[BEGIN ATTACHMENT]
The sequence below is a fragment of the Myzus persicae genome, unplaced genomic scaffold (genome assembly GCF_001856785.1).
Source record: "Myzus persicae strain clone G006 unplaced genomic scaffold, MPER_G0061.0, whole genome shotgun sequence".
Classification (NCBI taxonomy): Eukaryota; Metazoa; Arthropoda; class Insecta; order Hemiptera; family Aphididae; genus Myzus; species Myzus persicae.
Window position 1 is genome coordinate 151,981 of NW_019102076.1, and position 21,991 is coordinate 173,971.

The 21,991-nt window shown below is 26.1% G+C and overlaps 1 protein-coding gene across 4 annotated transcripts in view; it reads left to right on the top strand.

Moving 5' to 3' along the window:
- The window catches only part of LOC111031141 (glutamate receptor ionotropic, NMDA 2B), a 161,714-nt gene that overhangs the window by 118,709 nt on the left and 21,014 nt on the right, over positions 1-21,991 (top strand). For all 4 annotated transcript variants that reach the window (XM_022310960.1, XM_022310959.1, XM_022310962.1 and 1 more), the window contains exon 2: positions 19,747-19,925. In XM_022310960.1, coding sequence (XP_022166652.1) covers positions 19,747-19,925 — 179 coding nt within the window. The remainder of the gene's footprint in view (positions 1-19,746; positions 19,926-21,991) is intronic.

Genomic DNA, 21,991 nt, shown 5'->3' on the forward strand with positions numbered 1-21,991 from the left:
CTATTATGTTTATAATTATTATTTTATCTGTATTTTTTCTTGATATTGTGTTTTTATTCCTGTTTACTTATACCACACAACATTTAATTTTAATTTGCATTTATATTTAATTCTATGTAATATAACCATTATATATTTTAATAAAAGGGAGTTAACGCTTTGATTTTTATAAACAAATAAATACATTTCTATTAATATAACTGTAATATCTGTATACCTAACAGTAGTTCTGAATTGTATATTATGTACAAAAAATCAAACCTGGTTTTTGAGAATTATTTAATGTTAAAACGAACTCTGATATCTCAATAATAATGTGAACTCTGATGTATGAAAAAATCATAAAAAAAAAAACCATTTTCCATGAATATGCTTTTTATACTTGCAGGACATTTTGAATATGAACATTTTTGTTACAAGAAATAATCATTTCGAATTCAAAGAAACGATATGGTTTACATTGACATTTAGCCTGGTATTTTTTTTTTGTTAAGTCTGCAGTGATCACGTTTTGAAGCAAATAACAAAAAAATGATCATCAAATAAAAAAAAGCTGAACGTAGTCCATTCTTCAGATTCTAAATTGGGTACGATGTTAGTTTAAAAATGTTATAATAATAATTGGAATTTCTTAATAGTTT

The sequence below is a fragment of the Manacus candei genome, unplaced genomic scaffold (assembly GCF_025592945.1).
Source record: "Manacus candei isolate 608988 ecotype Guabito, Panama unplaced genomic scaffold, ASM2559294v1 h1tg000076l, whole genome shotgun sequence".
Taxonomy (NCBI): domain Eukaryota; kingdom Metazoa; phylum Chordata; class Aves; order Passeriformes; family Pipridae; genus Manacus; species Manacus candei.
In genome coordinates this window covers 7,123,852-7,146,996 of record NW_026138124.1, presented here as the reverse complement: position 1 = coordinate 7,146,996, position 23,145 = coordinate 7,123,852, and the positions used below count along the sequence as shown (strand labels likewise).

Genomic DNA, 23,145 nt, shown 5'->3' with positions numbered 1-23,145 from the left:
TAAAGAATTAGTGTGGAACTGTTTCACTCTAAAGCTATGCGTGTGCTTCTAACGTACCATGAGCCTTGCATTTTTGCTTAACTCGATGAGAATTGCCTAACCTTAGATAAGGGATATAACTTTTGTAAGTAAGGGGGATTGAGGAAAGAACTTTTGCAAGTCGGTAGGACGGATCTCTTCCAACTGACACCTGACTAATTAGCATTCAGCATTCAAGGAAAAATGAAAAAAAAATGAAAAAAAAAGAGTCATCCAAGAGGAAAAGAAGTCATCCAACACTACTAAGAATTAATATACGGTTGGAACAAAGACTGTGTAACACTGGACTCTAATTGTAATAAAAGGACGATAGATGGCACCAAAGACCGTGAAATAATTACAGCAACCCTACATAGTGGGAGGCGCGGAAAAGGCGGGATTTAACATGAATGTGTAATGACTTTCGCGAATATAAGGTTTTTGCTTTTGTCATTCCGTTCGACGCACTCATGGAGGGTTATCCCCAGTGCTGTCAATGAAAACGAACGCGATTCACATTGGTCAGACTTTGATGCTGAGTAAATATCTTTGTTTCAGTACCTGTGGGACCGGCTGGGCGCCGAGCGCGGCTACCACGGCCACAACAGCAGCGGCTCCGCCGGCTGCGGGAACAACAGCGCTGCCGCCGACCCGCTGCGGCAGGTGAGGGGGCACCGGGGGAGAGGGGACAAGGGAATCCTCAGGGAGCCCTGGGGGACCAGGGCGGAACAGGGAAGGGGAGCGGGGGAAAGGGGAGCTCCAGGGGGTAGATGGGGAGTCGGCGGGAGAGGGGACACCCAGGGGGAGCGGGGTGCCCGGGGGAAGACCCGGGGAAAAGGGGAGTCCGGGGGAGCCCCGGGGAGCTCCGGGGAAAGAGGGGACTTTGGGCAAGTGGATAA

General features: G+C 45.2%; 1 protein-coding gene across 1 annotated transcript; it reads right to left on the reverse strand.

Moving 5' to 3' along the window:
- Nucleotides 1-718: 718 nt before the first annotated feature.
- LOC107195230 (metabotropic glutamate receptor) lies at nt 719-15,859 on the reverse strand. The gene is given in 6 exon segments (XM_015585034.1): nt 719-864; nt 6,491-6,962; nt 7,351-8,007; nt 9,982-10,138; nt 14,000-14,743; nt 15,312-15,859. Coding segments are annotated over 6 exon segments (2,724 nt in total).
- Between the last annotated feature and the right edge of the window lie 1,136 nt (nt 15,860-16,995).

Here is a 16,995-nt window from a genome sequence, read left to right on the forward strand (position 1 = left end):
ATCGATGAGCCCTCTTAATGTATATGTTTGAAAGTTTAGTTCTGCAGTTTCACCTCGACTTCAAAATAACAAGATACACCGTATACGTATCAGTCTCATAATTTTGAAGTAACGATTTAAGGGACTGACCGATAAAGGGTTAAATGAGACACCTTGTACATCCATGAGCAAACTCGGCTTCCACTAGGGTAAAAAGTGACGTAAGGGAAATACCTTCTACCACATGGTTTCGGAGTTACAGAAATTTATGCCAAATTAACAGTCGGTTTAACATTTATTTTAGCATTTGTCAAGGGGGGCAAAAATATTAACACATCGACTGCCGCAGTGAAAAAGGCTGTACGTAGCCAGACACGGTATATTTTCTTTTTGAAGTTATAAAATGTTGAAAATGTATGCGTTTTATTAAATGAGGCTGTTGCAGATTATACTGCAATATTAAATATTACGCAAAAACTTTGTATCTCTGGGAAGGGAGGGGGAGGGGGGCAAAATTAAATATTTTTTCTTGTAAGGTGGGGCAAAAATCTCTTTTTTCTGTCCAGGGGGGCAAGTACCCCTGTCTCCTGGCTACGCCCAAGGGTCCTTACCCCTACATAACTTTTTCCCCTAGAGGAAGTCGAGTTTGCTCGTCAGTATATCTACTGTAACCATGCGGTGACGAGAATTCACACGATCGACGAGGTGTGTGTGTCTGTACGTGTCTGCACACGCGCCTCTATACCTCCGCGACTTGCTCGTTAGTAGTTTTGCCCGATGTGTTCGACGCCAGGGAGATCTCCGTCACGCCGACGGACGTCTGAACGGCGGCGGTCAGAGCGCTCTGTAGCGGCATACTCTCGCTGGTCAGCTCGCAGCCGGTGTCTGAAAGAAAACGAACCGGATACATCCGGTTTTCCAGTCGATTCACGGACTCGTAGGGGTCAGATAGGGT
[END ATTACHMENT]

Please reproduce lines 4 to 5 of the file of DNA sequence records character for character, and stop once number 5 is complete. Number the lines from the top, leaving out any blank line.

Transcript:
Window position 1 is genome coordinate 151,981 of NW_019102076.1, and position 21,991 is coordinate 173,971.

The 21,991-nt window shown below is 26.1% G+C and overlaps 1 protein-coding gene across 4 annotated transcripts in view; it reads left to right on the top strand.